The European Mortgage Federation (EMF) welcomes the opportunity to comment on the EBA’s draft Guidelines on product oversight and governance. The EMF wholly subscribes to the objective of protecting consumers from detriment and improving confidence in retail financial markets and the integrity of the financial system in general.
With this in mind, the EMF would like to recall the significant body of existing retail financial services legislation, both at national and EU level, which appropriately and adequately protects consumers. The Mortgage Credit Directive (MCD), as an example of recently adopted EU legislation, provides for extensive requirements relating to conduct of business, knowledge and competence, pre-contractual information, explanation to consumers, and credit intermediaries. Very similar content can be found in other Directives and Regulations that have been recently approved on different banking and financial products (such as the Payment Accounts Directive, MiFID II, Consumer Credit Directive, etc.). All of these pieces of legislation have specific provisions based on the typology of the product and their complexity. For example, linked to this point, the MCD does not provide scope for the elaboration of regulatory or technical standards for mortgage-specific product oversight and governance requirements. However, the draft guidelines approach different banking and financial product as a whole, without considering as relevant the different features and complexity of the products. It would be of paramount importance for the EMF therefore to understand the reflections that the EBA considered for these draft guidelines.
Remaining on the same subject, the EMF would like to respond to the examples of consumer detriment in the area of mortgage credit provided in the rationale section of the consultation document. In relation to the example of mortgages sold in conjunction with other products, the EMF would like to recall that the MCD addresses concerns regarding cross-selling by providing for a ban on tying, with certain important exemptions. Bundling is permitted. As far as the foreign currency mortgage example is concerned, again here the MCD provides for extensive disclosure requirements and risk minimisation provisions.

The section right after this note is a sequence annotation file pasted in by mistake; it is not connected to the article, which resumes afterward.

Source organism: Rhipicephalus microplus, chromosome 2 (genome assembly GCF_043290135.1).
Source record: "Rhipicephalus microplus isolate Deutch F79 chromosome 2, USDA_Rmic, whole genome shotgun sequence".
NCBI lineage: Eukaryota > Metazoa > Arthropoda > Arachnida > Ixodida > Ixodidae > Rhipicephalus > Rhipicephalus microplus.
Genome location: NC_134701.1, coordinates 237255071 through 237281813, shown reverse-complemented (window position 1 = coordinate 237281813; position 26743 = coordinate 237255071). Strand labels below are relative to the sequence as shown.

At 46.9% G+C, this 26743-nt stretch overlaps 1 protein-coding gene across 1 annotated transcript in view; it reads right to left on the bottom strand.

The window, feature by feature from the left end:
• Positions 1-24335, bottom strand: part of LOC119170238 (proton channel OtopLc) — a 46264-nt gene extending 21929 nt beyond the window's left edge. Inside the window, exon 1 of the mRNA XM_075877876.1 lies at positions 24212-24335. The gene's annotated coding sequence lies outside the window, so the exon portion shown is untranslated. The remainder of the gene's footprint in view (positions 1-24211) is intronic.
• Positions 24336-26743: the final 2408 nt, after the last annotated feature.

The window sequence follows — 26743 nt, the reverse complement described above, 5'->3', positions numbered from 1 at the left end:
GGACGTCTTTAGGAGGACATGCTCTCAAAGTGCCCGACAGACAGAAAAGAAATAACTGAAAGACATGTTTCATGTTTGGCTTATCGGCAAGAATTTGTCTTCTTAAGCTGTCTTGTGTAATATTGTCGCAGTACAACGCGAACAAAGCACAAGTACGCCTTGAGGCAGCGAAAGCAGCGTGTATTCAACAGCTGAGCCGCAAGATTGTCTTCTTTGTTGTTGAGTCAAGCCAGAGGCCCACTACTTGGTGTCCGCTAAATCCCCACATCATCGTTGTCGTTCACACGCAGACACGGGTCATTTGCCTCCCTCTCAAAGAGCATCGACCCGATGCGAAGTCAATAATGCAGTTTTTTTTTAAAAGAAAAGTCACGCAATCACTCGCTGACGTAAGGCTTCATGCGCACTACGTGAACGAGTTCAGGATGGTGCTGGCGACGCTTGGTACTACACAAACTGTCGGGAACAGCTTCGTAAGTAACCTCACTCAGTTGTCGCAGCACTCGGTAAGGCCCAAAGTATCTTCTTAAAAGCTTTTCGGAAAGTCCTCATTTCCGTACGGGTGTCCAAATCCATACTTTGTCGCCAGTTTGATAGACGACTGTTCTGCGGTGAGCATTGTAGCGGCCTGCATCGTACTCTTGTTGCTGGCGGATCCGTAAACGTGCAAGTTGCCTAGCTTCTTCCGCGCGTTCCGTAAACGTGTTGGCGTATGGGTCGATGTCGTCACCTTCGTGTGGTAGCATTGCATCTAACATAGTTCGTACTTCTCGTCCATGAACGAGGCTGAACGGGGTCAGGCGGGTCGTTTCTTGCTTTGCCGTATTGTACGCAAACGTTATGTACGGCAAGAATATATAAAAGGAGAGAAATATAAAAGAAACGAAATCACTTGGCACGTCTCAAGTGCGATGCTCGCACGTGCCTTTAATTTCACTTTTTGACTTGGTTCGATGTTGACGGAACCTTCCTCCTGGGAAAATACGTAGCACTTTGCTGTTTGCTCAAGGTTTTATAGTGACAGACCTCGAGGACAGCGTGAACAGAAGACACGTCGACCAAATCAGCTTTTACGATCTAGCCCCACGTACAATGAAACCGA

The EMF believes that consideration should be given generally to the timing of and timetable for these guidelines. Regarding the former, the EMF believes that the EBA should wait to observe the impact of the MCD, which will not be fully transposed and implemented until March 2016, before introducing more rules. Regarding the latter, the timetable is challenging. National authorities have 12 months to implement these guidelines. That will require consultation with credit institutions, which, given the current transposition and implementation of the MCD, will be difficult.
Regarding the potential for additional requirements, as a general remark, the EMF would like to recall that according to the EBA Consumer Trends Report 2014, in order to help consumers to make informed choices, it would be more useful to develop at national level, together with national authorities and consumer organisations, financial literacy programmes targeted at different kinds of consumers, than to develop product oversight and governance arrangements for retail banking products.
The Mortgage Industry is very concerned about the discretion accorded to competent authorities “to expand the scope of consumers by also including other persons, such as micro-enterprises or intermediaries other than credit intermediaries” . This provision undermines the establishment of a clear and stable regulatory framework for financial institutions. It furthermore does not take into account the fact that products for micro-enterprises are often ‘tailor-made’ for each enterprise, negating the need for to define a ‘target market’, and that the relationship between financial institutions and enterprises is not comparable to the relationship between financial institutions and consumers.
The EMF would like to point out that, in its impact assessment, the EBA does not assess the impact of guidelines of this kind on the ability of financial institutions to produce new products and services, and therefore the knock-on effect for the mortgage business and the economy more generally. The Mortgage Industry is concerned that these guidelines would constrain credit institutions’ activities in relation to the production of new products and services and thereby limit product variety which generates positive externalities for the whole economy by way of price differentiation and greater competition. In fact, there is a risk that small credit institutions could be regulated out of the market. Moreover, the cost-benefit analysis does not consider the aggregate impact of financial regulation on foregone innovation, which these guidelines will increase further. We will comment on innovation later in this response.